March 21, 2016
by Bilal Khan
At Baselworld 2016, Seiko‘s very high-end arm Credor released a limited edition piece that features the very first tourbillon movement by Seiko. At first, I was a little surprised, but the fact is that tourbillons are actually hard to find in Japan, and the collectors there are generally pretty tepid on the tourbillon. With a new Caliber 6830 movement based on their Caliber 68, the Credor Fugaku Tourbillon Limited Edition watch is made by three of Seiko’s Master Craftsmen.
The Caliber 6830 is based on the Caliber 68, which is Seiko’s ultra-thin movement collection. It is a manually wound movement assembled by Satoshi Hiraga, whose resume includes being the head engineer for Seiko’s 9S or Hi-Beat movement. The movement itself is 3.98mm thick and 25.6mm wide, and Seiko claims that it is the world’s smallest tourbillon “by volume.” That’s a statistic I’m not particularly interested in, but not pronouncing the “most” or “-est” is apparently PR-malpractice. What is interesting, however, is that they used a pallet-fork design and integrated wheel and bridge to keep the volume down. The movement operates at 21,600vph and has a power reserve of 37 hours. Seiko claims an accuracy of -10/+15 seconds per day.
Hokusai’s series of woodblock prints “Thirty-six Views of Mount Fuji,” particularly “The Great Wave off Kanagawa” inspired the Seiko Credor Fugaku Tourbillon Limited Edition watch. This is most obviously reflected the dial design as well as the fact that fugaku is another word for Mt. Fuji in Japan. Kiyoshi Terui worked as the engraver, and the wave is done in yellow and white gold and ranges from 1.6mm at its thickest to 0.5mm at its thinnest. On the case back is the same wave, and you can also see Mt. Fuji engraved on the balance wheel bridge. The surfaces are then all lacquered by Isshu Tamura, a world-renowned Kaga lacquer artist.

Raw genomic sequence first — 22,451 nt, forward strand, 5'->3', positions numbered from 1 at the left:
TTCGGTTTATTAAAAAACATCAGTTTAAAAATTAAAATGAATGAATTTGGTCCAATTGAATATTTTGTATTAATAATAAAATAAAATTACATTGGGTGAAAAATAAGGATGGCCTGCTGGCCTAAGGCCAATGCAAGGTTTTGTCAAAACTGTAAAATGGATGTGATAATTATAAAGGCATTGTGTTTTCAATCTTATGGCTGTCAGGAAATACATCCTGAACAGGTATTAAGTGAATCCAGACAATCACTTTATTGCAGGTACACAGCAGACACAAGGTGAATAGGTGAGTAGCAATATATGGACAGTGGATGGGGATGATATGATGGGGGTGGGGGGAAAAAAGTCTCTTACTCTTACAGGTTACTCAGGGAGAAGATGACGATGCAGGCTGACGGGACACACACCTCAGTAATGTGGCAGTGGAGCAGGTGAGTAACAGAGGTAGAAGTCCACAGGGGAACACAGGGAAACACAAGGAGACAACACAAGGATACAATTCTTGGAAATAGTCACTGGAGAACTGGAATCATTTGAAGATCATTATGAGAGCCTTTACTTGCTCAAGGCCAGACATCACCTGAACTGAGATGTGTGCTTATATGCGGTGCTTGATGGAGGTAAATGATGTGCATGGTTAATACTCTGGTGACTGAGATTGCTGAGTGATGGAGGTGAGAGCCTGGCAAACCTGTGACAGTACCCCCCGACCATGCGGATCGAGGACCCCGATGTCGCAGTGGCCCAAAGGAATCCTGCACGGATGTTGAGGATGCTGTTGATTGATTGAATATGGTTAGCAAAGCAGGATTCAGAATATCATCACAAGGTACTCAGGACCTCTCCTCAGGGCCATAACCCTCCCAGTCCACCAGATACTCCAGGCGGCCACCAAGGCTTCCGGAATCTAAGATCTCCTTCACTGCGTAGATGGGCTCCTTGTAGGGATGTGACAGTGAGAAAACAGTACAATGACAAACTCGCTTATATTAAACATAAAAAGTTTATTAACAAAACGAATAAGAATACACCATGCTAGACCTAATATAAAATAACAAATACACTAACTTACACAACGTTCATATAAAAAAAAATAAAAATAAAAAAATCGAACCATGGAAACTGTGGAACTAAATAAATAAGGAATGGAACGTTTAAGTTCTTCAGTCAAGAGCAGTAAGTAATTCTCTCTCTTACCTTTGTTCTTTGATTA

Finally, Nobuhiro Kosugi, the first watch designer to be recognized as a Master Craftsman, assembles the case. The case is 43.1mm wide and 8.8mm thick, made of platinum 950, 18k white gold, 18k yellow gold, and 48 sapphires. The dial is made with 18k white gold, 18k yellow gold, urushi lacquer, mother of pearl, and yakogai (which is the shell of the giant sea-snail). Certainly not a swimming piece, but the Seiko Credor Fugaku Tourbillon Limited Edition case is water resistant to 30m. On the crocodile strap you’ll find a Platinum 950 three-fold clasp with a push button release.
Now, after 135 years, Seiko presents the Seiko Credor Fugaku Tourbillon Limited Edition watch with Hokusai-inspired engravings. I don’t think it’s a coincidence that Hokusai was the chosen artist, as his work is almost a ubiquitous example of Japanese art outside Japan. Seiko is analogous to Hokusai in this regard when it comes to watchmaking.
It is interesting that Seiko chose a complication that is not popular at home, but is hugely popular globally in places like the Middle East, Russia, China, and the United States. In complementing Credor, which may be an unfamiliar name to many, with the most recognizable Japanese artwork, Seiko is laying claim to a history of time-honored Japanese traditions while introducing a complication altogether new to them. Price for one of the eight Seiko Credor Fugauku Tourbillon Limited Edition watches is ¥50,000,000 which comes out to just about $450,000. seikowatches.com